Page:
What are Moving Averages used for?
Moving Averages are indicators falling in the “trend-following” category. Its purpose is to help traders predict upcoming trends in a graph and has become a widely used tool amongst technical analysts as it is reasonably easy to understand and put to use.
Its basic mechanic lies within the calculation of an asset’s average value through a set period of time. However, a single averaged value is not applicable as it does not serve as a complete indicator, therefore MAs are composed of various other averaged values that connect within a graph.
Moving Average variations
There are two main types of Moving Average indicators.
SMA (Simple Moving Average)
Simple Moving Averages takes regard to generating an average price from a set of data. If an SMA of a span of 5 days is required, there would be 5 sets of data , including the closing price of the asset in each day. After a day has passed, the closing price of that day would replace the data from the first day as it has surpassed the age of 5 days.
EMA (Exponential Moving Average)
The Exponential Moving Average, much like the SMA, is also an indicator that employs the use of past price data, but rather focuses upon the more recent sets. This allows the acquired averaged value to be based upon more recent data, suiting the use for short-term market volatility projection.
1. Graph simplification (Smooth)
Market volatility does not affect MA-drawn graphs as the indicator allows investors to view market graphs accordingly to the calculated averaged asset value, therefore, short-term volatility or noise would be mitigated.
2. Market trend prediction
Moving averages are functional in the quest of prediction market trends. When an MA graph travels upwards, it could be a plausible indication that a market would travel uptrend. In contrast, if it travels downward, the asset’s price could also be heading in a downtrend.
As MAs take account of the past data found in graphs, its graph would travel behind the price graph in the same direction, but at a slower pace. Therefore, meaning that when entering a downtrend market, the MA would always travel lower.
Moreover, MA graphs using sets of data from shorter time periods would float higher than ones utilizing longer time periods, indicating that the market could be heading into an uptrend. However, if the two are moving in a contrasting direction from aforementioned, the market could plausibly be heading in a downtrend motion.
3. Used as resistance and support lines
Other than being an indicator that helps simplify graphs for traders and designate a market’s movement, MAs are also adept in being used as resistance and support lines. In exemplification, in uptrend markets, MAs can be used as support lines and as resistance lines in the contrasting situation. Additionally, the higher the amount of averaged sets data, the more strengthened these lines become.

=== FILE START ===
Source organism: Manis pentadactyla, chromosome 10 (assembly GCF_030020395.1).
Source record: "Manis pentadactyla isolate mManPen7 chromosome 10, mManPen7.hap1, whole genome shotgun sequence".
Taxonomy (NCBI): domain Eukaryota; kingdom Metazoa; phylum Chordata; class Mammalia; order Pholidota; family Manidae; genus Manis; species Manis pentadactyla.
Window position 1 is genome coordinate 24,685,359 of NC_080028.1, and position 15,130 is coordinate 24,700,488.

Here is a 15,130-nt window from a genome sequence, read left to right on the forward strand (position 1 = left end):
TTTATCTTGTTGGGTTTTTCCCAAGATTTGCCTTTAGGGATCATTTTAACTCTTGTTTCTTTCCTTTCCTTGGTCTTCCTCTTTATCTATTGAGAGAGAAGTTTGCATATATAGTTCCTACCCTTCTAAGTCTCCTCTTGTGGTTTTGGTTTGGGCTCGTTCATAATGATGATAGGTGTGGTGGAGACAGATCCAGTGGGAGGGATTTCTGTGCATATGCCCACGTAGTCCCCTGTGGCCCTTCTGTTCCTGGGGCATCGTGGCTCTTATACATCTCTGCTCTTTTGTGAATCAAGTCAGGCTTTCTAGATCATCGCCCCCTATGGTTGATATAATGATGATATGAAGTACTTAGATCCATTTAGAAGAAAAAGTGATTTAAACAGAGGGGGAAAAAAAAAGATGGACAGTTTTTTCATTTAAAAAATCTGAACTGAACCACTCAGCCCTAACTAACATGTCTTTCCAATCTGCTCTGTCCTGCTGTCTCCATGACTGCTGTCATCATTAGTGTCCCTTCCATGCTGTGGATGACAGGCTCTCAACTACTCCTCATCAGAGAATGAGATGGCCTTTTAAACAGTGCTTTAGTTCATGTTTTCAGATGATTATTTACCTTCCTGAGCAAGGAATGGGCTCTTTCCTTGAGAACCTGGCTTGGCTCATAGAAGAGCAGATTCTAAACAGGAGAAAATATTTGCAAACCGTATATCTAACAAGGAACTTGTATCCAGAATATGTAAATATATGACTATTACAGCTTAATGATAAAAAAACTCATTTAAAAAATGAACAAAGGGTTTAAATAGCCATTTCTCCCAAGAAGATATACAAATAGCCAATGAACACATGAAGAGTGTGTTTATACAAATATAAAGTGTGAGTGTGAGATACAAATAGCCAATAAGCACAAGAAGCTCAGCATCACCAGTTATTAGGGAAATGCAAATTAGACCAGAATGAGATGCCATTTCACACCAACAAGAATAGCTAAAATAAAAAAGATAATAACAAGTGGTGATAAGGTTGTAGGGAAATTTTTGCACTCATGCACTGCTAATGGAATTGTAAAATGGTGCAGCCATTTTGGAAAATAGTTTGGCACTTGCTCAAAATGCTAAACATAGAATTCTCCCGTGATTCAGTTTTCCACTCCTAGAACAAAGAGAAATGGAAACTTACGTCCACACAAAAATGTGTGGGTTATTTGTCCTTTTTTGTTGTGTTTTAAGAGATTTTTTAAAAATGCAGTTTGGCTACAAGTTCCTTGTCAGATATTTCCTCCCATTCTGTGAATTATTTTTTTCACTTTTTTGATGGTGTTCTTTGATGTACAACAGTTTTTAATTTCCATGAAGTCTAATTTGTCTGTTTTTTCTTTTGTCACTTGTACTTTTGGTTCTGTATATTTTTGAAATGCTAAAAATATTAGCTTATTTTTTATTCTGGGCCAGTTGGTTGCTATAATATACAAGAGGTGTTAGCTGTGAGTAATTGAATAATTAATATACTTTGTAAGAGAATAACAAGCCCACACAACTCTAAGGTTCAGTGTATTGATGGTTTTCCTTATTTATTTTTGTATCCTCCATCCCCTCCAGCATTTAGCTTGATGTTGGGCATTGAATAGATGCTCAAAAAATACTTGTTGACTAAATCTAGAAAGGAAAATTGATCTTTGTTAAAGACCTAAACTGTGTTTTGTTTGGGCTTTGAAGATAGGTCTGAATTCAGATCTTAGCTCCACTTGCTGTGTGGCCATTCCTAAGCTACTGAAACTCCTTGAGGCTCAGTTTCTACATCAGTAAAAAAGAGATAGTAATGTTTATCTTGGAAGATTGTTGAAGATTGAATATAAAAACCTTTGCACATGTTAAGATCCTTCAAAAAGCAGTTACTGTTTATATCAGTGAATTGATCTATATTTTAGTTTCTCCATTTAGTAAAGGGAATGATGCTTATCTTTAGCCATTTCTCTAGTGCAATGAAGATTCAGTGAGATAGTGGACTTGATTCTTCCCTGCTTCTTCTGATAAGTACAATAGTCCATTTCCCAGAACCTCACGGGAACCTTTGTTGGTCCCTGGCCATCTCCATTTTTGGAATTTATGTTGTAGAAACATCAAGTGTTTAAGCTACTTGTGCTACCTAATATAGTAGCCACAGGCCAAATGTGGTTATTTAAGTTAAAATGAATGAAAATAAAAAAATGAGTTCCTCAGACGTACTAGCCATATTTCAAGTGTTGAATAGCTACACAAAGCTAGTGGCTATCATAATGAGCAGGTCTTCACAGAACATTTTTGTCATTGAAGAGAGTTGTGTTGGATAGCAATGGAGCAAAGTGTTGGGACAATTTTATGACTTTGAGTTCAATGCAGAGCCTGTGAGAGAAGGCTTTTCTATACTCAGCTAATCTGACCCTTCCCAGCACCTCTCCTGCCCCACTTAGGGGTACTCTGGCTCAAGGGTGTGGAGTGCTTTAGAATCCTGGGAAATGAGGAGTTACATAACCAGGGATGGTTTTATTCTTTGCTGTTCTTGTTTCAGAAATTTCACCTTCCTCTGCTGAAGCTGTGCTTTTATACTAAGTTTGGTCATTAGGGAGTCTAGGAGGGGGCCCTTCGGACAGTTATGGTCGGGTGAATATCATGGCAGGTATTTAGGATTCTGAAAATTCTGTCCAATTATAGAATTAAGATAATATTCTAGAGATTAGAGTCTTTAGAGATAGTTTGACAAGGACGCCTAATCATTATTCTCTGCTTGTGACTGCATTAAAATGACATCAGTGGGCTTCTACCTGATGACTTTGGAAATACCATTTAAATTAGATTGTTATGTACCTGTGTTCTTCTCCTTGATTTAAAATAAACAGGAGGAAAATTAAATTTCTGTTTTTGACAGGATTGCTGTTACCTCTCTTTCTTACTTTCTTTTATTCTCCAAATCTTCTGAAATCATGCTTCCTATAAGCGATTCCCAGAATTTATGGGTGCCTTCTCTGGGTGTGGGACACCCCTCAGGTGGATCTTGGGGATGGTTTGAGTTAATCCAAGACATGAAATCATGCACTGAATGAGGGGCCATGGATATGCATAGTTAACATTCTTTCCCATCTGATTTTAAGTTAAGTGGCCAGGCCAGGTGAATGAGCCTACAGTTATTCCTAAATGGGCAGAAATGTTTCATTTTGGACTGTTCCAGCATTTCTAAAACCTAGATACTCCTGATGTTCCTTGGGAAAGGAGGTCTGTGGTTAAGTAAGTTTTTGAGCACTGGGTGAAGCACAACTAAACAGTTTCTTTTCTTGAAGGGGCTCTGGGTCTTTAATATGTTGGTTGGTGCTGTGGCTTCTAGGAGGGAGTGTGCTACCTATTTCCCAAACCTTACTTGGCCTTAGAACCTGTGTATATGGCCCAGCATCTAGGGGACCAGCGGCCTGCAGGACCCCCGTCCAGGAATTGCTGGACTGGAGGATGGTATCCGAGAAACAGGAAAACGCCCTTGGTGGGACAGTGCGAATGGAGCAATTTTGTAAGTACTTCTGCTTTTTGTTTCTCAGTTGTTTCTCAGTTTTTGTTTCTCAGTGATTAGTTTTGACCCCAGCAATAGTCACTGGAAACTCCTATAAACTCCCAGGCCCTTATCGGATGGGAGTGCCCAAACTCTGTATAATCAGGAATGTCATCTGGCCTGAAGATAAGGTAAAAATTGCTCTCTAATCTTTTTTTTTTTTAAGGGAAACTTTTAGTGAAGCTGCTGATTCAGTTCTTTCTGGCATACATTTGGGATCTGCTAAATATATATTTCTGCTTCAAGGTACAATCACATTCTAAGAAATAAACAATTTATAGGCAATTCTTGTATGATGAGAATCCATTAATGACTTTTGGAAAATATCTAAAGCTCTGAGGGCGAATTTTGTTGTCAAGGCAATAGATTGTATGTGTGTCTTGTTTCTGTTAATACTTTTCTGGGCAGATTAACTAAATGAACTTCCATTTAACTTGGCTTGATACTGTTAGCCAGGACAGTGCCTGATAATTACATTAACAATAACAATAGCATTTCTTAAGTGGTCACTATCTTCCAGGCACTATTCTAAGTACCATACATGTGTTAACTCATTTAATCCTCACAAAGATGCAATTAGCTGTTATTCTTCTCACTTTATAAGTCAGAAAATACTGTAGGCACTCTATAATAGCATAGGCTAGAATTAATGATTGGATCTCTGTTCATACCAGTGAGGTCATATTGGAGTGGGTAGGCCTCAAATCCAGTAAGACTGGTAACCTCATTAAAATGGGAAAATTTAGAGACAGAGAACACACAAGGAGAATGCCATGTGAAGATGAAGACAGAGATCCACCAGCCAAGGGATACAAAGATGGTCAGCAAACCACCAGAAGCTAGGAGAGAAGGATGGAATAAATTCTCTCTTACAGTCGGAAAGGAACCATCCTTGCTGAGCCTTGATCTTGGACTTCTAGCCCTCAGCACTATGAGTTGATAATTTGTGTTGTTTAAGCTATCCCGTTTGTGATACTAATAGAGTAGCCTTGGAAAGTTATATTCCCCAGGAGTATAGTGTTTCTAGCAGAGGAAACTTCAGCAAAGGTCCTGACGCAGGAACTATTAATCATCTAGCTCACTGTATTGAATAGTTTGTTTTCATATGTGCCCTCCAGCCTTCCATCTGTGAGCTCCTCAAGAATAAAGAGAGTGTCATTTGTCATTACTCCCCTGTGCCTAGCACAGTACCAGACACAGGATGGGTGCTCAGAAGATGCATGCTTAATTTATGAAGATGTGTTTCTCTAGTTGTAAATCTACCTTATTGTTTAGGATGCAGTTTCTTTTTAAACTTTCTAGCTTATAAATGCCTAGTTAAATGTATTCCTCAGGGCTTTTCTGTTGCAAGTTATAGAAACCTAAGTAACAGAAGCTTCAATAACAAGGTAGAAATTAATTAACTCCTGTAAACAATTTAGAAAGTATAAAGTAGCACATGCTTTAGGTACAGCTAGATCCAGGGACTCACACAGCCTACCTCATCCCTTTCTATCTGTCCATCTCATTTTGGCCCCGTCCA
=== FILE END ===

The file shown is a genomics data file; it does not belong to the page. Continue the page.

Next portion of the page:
To illustrate, if an asset’s price that once traveled in an uptrend motion, dipped to an SMA 200 days line (an SMA calculated with data from the past 200 days), the graph would most likely show reversal signs. However, if a graph falls to an SMA 5 days line, the price graph could potentially pause and hover in that area, before continuously dipping once again.
4. To show signals: purchase or sell
MAs are also capable of identifying signals for purchase or selling windows for a trader. A crossover of two MA lines indicates that there is fluctuation in the market, meaning that traders could possibly seek advantage from this situation.
The main factor traders look out for is when two MAs, either SMA or EMA, with varying sets of past data intersect. For example, if an EMA of 7 days crosses over another of 35 days to hover above the higher valued EMA, a “Golden Cross” is performed, indicating that an uptrend market. In contrast, if the EMA with lower valued sets of data, the EMA of 7 days crosses over and floats under the high valued EMA, a “Dead Cross” is displayed.
Duration and Time Frame
The matters of duration and specific timeframe is integral for the use of Moving Averages and different durations can produce varying MAs, which in return would result in varying outcomes.
Short-term traders have been found to use MAs for short-term investment, wherein the time frame used is encircled around only a few minutes or hours. By setting an MA of such manners, traders are able to predict and manage upcoming volatilities that may arise.
In opposition, long-term traders have been found to sustain their asset investments through using time frames in the manner of days or months, producing a longer MA. By doing so, the MA line would be accurate and sustain less fluctuation, proving more valid.
With Moving Averages calculating values through the use of past sets of data, any sudden movements on a graph would not immensely affect an MA, which could be damaging to traders that employ the use of this indicator as their MA might show signs far too slow.
Furthermore, another downside is that when a market is moving sideways or with unclear trends, crossovers can be inaccurate as they may occur often due to the sideways motion.
The Moving Average is a widely used indicator and plays an important role in many investors’ strategic planning as it can play many roles. However, it is integral that traders are aware that not every signal the MA displays will be as hoped. For maximum accuracy and risk management, traders are advised to be cautious of its usage, while also employing the use of other indicators as well.